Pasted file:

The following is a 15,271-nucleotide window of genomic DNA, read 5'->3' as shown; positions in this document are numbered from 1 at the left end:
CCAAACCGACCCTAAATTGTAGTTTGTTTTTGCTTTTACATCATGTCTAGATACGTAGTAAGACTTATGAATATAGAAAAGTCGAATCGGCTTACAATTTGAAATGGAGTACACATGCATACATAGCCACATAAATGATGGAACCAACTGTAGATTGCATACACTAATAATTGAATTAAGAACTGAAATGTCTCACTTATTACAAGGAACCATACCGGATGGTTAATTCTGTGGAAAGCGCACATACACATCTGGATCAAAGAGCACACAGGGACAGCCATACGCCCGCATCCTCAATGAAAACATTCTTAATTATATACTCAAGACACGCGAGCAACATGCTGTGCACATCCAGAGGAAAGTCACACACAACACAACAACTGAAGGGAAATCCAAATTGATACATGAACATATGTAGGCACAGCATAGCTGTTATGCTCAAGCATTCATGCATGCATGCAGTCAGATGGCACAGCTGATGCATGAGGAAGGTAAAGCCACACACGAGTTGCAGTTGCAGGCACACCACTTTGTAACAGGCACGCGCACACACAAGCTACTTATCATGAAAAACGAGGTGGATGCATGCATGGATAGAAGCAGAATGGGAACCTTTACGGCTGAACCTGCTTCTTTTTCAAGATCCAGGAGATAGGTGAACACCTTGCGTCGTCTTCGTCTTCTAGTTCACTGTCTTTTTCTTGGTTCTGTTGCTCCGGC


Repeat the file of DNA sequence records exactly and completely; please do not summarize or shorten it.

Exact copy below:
The following is a 15,271-nucleotide window of genomic DNA, read 5'->3' as shown; positions in this document are numbered from 1 at the left end:
CCAAACCGACCCTAAATTGTAGTTTGTTTTTGCTTTTACATCATGTCTAGATACGTAGTAAGACTTATGAATATAGAAAAGTCGAATCGGCTTACAATTTGAAATGGAGTACACATGCATACATAGCCACATAAATGATGGAACCAACTGTAGATTGCATACACTAATAATTGAATTAAGAACTGAAATGTCTCACTTATTACAAGGAACCATACCGGATGGTTAATTCTGTGGAAAGCGCACATACACATCTGGATCAAAGAGCACACAGGGACAGCCATACGCCCGCATCCTCAATGAAAACATTCTTAATTATATACTCAAGACACGCGAGCAACATGCTGTGCACATCCAGAGGAAAGTCACACACAACACAACAACTGAAGGGAAATCCAAATTGATACATGAACATATGTAGGCACAGCATAGCTGTTATGCTCAAGCATTCATGCATGCATGCAGTCAGATGGCACAGCTGATGCATGAGGAAGGTAAAGCCACACACGAGTTGCAGTTGCAGGCACACCACTTTGTAACAGGCACGCGCACACACAAGCTACTTATCATGAAAAACGAGGTGGATGCATGCATGGATAGAAGCAGAATGGGAACCTTTACGGCTGAACCTGCTTCTTTTTCAAGATCCAGGAGATAGGTGAACACCTTGCGTCGTCTTCGTCTTCTAGTTCACTGTCTTTTTCTTGGTTCTGTTGCTCCGGC